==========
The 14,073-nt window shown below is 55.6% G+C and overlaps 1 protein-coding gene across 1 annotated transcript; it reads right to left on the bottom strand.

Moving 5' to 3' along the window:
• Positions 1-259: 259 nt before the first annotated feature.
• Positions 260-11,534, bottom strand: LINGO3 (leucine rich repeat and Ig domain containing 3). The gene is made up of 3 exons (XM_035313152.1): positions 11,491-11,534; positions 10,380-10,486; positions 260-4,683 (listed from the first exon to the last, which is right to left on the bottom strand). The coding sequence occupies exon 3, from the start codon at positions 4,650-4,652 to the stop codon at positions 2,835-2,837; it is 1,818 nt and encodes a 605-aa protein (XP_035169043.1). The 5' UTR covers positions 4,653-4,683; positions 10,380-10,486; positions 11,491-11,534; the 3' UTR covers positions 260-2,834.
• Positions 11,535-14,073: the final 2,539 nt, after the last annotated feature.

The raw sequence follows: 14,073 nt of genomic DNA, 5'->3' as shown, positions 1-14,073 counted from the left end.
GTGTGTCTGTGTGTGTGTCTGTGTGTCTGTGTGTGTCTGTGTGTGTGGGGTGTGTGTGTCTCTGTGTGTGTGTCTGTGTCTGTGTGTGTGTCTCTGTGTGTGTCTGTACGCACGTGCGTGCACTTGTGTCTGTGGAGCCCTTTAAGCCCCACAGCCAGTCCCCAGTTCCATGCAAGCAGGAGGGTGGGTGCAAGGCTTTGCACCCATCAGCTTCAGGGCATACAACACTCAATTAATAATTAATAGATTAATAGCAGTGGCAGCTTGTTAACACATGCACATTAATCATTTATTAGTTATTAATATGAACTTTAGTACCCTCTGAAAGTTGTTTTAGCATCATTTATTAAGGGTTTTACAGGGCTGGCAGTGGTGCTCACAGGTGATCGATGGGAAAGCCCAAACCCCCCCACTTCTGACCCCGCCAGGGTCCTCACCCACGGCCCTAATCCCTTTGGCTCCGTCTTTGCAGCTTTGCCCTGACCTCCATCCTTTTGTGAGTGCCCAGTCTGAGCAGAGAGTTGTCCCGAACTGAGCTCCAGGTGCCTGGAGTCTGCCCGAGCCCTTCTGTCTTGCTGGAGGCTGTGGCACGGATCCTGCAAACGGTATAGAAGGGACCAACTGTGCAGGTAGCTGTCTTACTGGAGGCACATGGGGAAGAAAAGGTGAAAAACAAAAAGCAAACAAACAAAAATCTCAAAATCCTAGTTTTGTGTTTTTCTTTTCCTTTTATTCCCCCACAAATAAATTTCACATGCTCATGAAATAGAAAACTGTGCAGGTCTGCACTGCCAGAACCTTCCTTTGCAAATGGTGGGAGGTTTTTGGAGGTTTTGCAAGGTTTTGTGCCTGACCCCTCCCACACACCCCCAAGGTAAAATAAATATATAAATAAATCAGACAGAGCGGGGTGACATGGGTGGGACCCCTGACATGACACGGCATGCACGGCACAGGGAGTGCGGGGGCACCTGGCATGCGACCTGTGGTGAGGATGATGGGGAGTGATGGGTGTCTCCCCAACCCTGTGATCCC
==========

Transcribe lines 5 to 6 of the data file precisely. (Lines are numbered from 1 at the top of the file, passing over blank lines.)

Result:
• Positions 11,535-14,073: the final 2,539 nt, after the last annotated feature.

The raw sequence follows: 14,073 nt of genomic DNA, 5'->3' as shown, positions 1-14,073 counted from the left end.